Google denies accessing journalist's email to spy on leakers

TechCrunch founder Michael Arrington has charged Google with accessing his Gmail account to find out who leaked news to him. Google denies it ever happened.

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Michael Arrington with Salesforce.com CEO Marc Benioff. Dan Farber
Google has responded to claims by TechCrunch founder Michael Arrington that the company accessed his Gmail account to find a person who leaked information to him.

In a statement to Recode on Tuesday, Google General Counsel Kent Walker said that Arrington's allegations are "serious." He added that while "terms of service might legally permit such access, we have never done this and it's hard for me to imagine circumstances where we would investigate a leak in that way."

Arrington took to his personal blog last week, saying that he was "nearly certain that Google accessed by Gmail account after I broke a major story about Google." Arrington, who claims the breach occurred years ago, said his source within Google was fired from the company after being presented with an email showing the person's correspondence with Arrington.

"The source had corresponded with me from a non Google email account, so the only way Google saw it was by accessing my Gmail account," Arrington wrote.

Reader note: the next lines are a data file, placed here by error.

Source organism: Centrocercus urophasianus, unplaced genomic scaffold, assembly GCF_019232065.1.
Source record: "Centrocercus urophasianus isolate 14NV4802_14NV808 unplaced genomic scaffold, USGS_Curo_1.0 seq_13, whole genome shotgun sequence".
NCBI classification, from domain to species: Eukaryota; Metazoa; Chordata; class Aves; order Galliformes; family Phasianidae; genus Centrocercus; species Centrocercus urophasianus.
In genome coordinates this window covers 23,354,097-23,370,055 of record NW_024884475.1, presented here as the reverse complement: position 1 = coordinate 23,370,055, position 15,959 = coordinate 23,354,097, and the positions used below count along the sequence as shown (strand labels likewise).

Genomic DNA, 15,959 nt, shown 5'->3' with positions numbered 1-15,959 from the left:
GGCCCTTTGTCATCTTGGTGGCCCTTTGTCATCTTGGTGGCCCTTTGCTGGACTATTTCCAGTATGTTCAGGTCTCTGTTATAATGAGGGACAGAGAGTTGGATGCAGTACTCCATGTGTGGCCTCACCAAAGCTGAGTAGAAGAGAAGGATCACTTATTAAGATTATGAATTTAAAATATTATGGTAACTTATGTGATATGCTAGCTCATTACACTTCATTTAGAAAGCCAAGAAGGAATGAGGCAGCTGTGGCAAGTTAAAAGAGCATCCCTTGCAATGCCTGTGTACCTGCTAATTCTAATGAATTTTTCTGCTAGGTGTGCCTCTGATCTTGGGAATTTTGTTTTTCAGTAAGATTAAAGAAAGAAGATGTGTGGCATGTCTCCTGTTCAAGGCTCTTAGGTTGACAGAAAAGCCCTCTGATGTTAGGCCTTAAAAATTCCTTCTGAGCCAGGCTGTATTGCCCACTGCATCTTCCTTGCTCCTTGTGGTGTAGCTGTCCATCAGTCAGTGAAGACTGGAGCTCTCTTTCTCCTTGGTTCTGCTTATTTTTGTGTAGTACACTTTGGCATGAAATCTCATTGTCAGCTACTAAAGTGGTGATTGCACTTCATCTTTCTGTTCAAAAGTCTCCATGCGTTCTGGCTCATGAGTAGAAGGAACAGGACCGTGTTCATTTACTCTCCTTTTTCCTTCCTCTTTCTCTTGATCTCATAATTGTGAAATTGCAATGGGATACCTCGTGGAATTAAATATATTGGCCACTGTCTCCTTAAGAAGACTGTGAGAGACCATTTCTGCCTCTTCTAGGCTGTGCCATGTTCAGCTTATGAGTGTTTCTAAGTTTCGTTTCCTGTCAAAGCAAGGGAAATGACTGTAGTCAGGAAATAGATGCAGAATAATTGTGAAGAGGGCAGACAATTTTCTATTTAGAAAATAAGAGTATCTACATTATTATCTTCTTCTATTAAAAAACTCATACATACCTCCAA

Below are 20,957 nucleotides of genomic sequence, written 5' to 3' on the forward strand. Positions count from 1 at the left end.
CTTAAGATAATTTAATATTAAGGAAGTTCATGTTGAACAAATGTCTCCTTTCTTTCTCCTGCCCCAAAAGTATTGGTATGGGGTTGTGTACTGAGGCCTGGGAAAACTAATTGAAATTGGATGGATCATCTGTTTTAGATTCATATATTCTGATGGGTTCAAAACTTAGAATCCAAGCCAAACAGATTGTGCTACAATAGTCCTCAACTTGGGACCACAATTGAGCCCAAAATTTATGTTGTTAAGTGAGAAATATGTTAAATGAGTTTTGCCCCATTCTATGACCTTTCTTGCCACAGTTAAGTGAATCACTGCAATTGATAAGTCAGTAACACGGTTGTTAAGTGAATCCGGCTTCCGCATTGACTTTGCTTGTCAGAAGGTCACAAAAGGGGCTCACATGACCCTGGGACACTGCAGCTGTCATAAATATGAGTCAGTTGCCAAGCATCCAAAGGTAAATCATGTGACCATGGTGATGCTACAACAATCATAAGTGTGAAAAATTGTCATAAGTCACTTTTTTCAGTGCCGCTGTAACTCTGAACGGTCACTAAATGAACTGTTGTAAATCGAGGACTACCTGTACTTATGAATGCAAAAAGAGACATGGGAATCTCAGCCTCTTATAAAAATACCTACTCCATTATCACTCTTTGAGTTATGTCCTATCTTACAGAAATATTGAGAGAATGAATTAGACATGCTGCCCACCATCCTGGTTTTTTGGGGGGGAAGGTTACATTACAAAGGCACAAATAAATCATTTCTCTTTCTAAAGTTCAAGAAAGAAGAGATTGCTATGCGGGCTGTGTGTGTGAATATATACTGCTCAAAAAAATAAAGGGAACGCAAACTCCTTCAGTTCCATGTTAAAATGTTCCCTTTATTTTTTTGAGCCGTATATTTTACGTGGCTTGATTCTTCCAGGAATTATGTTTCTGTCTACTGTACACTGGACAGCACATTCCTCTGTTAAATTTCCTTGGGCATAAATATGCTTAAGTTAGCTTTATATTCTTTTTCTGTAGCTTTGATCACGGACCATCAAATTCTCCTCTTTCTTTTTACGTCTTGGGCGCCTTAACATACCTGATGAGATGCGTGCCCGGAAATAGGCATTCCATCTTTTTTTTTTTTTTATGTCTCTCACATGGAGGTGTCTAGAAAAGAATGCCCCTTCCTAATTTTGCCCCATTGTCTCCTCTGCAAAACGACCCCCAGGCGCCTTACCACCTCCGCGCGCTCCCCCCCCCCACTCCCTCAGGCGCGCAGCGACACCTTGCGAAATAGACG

As Walker points out, email service providers are technically allowed to access user emails, per their terms of service.

That access became a big story last week when it was revealed that Microsoft accessed a blogger's Hotmail account after one of its employees leaked pre-release Windows 8 software to the person. The company was able to access the email without a court order, thanks to its terms of service. Microsoft subsequently confirmed that it snooped the blogger's email, saying that "this happens only in the most exceptional circumstances."

Google declined CNET's request for comment on Walker and Arrington's comments. For his part, Arrington acknowledged that Google denied his claim, but has so far not backtracked on his allegations.

Google shares are down .1 percent to $1,157.61 in early trading on Wednesday.

 

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